For my part, I decided to break out the old watercolors and be creative. But no inspirations struck. Perhaps a trip down to the water would inspire something.
Sitting on the dock, I looked down at the water where I was about to plunge my bare feet. At several small fish. I am guessing sunfish maybe … not a big fisher-person here.
And, confident in the knowledge that I was a thousand times large than they were, I plunged my feet into the cool water.
After a few minutes of meditation, I noticed a few brave fish peering out from under the dock and making tentative moves toward me. But none came close enough to do any pedicures or anything like I have seen in pictures.
So after a period of time, and many rounds of magic feathers delivered to my safekeeping, I took my feet out of the water and sat talking to another person who had joined me on the dock.
A few minutes later I glanced back to where my feet had been dangling. And there, assembled in a nice neat semicircle, were no less than twenty-six small fish. All looking up expectantly at me. All with their little inquisitive eyes … and open mouths.
Gee, do you think folks ever throw food into the water for these guys? But alas, I had come unprepared for lunch … at least for the fish.
And yes, that blurry picture is this artists rendition in watercolors of several small sea creatures assembled in a semi-circle. Keep the day job, you say?
Heading back to the picnic table with all the cool rocks and magical feathers, I saw that several other people had arrived to enjoy the warm summer day. Not the least of which was a young woman with three-foot long dreadlocks and a very young boy in tow.
I didn’t hear what he said … although he was looking longingly at the other children in their brightly colored swimsuits. And the mother said loudly “You don’t need swim trunks. You are a boy!”
As I was creating the fish themed masterpiece above I looked up to see what she really meant. There was the very young man … in all his glory … if you catch my drift … standing ready to meet the day.
Does this stuff happen to everyone? she once more muses.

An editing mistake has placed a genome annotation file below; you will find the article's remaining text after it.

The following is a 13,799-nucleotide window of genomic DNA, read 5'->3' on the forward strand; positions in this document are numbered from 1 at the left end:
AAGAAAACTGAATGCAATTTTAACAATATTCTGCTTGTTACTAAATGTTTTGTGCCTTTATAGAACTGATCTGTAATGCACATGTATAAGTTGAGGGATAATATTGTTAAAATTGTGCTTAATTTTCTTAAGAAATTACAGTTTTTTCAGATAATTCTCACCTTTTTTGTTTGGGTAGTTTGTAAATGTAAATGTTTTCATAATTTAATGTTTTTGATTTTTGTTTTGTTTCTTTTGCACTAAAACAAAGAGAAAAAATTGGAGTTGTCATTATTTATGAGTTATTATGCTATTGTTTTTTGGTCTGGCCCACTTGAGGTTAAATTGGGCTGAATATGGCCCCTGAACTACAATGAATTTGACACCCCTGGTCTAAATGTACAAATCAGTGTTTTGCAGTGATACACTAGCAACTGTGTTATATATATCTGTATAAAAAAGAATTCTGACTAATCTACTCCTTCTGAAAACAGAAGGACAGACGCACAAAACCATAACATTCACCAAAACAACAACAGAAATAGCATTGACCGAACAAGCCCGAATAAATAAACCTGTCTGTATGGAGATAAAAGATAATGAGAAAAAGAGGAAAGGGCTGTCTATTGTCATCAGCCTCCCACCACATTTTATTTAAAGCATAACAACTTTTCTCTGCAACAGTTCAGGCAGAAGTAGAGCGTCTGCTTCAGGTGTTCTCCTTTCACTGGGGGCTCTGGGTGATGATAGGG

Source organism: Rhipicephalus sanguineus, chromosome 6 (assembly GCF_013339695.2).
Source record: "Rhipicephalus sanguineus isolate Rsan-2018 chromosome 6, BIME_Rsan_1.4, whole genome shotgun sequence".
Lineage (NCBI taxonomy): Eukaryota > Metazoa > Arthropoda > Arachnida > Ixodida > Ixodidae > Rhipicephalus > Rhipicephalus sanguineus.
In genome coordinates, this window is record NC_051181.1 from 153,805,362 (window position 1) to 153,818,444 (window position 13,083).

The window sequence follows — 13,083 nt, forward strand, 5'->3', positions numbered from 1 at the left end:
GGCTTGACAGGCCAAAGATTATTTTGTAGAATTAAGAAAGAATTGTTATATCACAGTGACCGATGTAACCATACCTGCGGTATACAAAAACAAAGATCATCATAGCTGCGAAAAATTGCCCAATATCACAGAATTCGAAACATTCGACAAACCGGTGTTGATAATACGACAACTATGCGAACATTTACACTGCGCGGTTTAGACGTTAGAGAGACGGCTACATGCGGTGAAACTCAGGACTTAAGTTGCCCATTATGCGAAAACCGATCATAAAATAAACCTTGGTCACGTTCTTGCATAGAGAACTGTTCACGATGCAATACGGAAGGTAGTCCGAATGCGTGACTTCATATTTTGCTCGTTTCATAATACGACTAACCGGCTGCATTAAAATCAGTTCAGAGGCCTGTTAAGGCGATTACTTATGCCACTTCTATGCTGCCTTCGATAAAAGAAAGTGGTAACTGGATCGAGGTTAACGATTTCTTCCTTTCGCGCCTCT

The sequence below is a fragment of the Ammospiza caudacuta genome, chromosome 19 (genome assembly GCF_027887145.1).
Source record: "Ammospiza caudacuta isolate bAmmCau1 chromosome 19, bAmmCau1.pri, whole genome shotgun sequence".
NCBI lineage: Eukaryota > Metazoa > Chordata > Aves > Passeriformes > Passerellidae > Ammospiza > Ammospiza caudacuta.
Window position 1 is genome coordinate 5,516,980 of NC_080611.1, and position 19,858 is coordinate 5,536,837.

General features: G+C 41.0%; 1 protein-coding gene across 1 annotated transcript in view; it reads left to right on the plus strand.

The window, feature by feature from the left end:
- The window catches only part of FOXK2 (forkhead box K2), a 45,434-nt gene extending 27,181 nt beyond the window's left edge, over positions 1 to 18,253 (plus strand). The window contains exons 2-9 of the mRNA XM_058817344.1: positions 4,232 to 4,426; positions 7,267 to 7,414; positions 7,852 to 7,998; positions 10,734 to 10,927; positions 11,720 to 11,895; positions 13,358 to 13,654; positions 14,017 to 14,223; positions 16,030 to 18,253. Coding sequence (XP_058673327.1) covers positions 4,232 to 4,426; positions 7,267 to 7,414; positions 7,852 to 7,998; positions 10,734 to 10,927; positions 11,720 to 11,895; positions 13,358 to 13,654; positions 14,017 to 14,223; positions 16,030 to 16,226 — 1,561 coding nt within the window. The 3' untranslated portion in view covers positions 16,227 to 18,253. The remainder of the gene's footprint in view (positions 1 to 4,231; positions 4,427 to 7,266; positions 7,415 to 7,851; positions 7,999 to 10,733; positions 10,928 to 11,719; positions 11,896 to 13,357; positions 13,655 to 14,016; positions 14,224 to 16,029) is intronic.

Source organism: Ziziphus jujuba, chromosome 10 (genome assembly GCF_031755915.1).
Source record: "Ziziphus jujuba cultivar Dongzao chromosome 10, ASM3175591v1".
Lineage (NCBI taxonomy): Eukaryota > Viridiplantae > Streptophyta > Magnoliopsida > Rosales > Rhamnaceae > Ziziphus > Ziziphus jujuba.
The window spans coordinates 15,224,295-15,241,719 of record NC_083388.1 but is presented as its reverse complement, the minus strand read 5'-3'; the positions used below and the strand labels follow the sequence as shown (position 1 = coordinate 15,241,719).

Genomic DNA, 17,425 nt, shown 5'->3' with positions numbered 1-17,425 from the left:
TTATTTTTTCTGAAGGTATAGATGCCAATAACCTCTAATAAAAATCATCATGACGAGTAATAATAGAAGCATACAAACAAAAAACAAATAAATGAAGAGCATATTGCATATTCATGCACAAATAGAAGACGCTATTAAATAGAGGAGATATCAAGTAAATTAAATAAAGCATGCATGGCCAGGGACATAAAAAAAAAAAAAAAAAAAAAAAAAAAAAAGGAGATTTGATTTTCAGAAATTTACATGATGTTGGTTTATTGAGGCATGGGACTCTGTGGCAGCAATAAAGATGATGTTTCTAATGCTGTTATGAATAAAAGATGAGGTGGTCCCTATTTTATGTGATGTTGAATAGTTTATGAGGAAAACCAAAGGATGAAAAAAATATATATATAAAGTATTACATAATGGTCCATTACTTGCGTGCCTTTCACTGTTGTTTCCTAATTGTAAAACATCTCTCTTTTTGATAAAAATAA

The day progressed nicely, but had yet one more gift in store for us.
As our time there came to a close, a young family approached the picnic table next to us. Nobody in the whole four hours had sat there. And there were many people and many, many other places from which to choose.
But they came there.
With their infant son. And three-year old daughter. In a cute little sundress. As Faith looked on the family scene her face held a look of shock. And she turned and quickly wrote a note to her mother, tears filling her eyes.
As Linda began to read it aloud, Faith held her hand to her lips. The note said “Do you see the little girl in the pretty sundress?”
Shaking her head yes, Faith continued. “I think she has Downs. She is beautiful.” And all three of us looked at the precious child who did indeed have Downs Syndrome. I suppose we were watching her more than seemed prudent, but we couldn’t look away from this beautiful young child.
And for those of you who may not have read here recently … the reason Faith, and her husband Donnie and daughter Aliyah are in Pennsylvania … is for the burial of their infant daughter Hope … who was born with Downs Syndrome … and a damaged heart … and died shortly after her birth from congestive heart failure.
As Faith watched the young family happily playing with their beautiful children, it was painful to see the loss etched on Faiths face. As we gathered Aliyah in preparation to leave, Linda explained the situation to the young couple who immediately opened up and shared their story.
Back in the car, Linda turned to Faith and said “When you Father was murdered, it would make my heart hurt when I saw someone on a motorcycle like he had. And then I decided to look on it as a gift.”
At a quizzical look from her daughter, she continued. “I figured it was like your Father looking down from Heaven saying hello. And that’s how you can see what happened today. It is like your daughter Hope, looking down from Heaven saying “Hi Mom””.
These words … this reframing of life events … seemed to comfort her … comfort everyone. Baby Hope was indeed in Heaven. And if she chose to use another small gift to give comfort to her mother, who am I to question?
And the day, which had started out in such a disjointed way … ended up absolutely perfectly.
Holly, Holly, Holly. Please help me explain to the people who work for me why I’m sitting here crying again.
happy holly project said:
Gee, I didn’t know you felt so strongly about skeletons on car antennas … or was it the other stuff? All kidding aside, I have been honored to be a part of the whole process of this little family. They are wonderful people and the response to these blogs has been truly humbling for me. Thanks.